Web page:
medwireNews: The 3-year findings of the REAL 3 trial show that weekly somapacitan continued to deliver equivalent height gains and safety results to that achieved with standard daily recombinant human growth hormone (rhGH) treatment in children with growth hormone deficiency (GHD).
“Somapacitan may provide an alternative to daily GH treatment in children with GHD, with a reduced treatment burden as a result of fewer injections than daily GH”, write the researchers in The Journal of Clinical Endocrinology & Metabolism.
The 57 children who participated in REAL 3 were randomly assigned to receive the long-acting rhGH somapacitan at a weekly dose of 0.04, 0.08 or 0.16 mg/kg, or daily rhGH. At baseline, the average age across the four groups ranged from 5.8 to 6.1 years and height standard deviation score (SDS) ranged from –4.1 to –3.4.
After 1 year of treatment, all children taking somapacitan continued on the 0.16 mg/kg dose for a further 2 years; 53 children completed the full 3 years of the trial.
The average height velocity for children taking somapacitan (all dose groups pooled) was 9.9 and 8.3 cm/year at years 2 and 3, respectively, and for daily rhGH it was 9.0 and 7.6 cm/year.
There were no significant differences in height velocity between weekly and daily treatment. Children who took the highest somapacitan dose for the full duration of the trial achieved a height velocity that was a nonsignificant 0.8 cm/year greater than that achieved with daily treatment at year 3.
By year 3, height SDS had improved by 2.5 with somapacitan and by 2.1 with daily rhGH, to give a year 3 height SDS of –1.4 in both groups.
During the first year of the trial, participants taking somapacitan had dose-dependent increases in insulin-like growth factor (IGF)-I. After those on lower doses switched to 0.16 mg/kg, the average IGF-I SDS was similar in the somapacitan and daily rhGH groups after 3 years of treatment, at 1.22 and 1.30, respectively.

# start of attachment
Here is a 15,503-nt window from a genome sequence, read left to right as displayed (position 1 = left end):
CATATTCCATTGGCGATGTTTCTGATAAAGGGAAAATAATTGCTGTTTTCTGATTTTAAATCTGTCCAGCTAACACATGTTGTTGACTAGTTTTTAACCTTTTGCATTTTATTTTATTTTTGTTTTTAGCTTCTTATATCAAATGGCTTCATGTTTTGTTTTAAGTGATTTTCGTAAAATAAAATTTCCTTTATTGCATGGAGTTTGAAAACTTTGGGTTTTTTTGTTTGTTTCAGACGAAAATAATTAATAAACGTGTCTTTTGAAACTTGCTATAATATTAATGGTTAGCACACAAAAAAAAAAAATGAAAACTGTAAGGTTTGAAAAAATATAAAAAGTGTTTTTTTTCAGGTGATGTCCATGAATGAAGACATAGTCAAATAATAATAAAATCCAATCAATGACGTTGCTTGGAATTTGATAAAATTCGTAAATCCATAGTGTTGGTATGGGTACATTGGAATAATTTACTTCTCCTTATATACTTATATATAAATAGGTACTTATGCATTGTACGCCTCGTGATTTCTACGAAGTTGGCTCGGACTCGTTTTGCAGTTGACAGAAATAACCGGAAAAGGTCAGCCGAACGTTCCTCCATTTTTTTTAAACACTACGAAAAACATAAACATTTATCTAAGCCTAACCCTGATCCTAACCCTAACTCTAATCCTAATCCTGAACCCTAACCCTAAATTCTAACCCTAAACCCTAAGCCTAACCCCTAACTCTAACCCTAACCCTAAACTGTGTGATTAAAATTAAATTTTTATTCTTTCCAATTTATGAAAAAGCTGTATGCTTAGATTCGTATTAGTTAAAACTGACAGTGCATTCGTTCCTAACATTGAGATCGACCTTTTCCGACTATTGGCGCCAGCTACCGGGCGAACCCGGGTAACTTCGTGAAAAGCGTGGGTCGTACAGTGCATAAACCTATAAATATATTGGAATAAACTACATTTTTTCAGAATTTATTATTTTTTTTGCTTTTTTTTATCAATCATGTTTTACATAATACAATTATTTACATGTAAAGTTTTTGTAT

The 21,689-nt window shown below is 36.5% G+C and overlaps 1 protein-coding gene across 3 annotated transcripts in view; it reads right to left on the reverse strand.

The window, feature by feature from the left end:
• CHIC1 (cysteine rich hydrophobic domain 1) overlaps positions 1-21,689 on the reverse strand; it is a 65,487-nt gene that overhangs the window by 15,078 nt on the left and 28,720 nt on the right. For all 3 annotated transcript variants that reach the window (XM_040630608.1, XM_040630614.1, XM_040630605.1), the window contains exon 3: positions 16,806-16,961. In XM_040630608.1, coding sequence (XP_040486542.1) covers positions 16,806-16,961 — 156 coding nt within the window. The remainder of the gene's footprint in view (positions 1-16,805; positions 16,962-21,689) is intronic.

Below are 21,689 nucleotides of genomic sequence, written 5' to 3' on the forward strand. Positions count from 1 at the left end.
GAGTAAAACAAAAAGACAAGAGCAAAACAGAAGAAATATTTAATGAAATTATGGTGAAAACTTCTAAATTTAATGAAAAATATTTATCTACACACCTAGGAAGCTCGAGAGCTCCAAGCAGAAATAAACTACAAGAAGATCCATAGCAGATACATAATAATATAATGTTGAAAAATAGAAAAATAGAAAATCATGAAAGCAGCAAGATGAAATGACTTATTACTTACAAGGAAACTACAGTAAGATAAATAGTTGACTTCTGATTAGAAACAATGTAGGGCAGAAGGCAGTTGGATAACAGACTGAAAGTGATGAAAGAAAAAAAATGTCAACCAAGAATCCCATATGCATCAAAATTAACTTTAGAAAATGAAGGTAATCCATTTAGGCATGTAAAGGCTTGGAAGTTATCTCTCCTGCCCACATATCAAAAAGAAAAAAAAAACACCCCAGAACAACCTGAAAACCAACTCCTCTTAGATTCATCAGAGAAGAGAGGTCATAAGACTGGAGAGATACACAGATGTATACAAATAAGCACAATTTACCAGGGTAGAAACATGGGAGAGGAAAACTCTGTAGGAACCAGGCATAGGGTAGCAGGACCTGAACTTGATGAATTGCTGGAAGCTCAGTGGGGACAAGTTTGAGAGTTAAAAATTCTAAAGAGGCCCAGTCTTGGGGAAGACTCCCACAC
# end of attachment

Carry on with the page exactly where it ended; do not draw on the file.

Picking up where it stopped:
“Importantly, at year 3, mean IGF-I SDS remained within the normal range across all treatment arms”, say Lars Sävendahl (Karolinska University Hospital, Solna, Sweden) and study co-authors.
They note, however, that IGF-I levels remain fairly constant in children taking daily rhGH, whereas in those taking weekly rhGH, they increased during the first few days after the injection, before declining to a low level just before the next dose.
“The reported IGF-I SDS value therefore depends on the time of sampling, as the maximum levels are higher, and the trough values are lower with long-acting GH than those with daily GH”, the team explain.
But they stress that IDF-I SDS was measured near its maximum level in the somapacitan groups, and “should be taken into consideration when comparing the level of somapacitan- and daily GH-induced IGF-I SDS at these time points.”
The ratio of bone age to chronological age increased from 0.57 to 0.87 in the pooled somapacitan groups and from 0.56 to 0.69 in the daily rhGH group.
Adverse events were mostly mild and unrelated to treatment, and occurred at similar rates in the somapacitan and daily rhGH groups. Injection site reactions were the predominant events considered probably related to treatment.
By Eleanor McDermid
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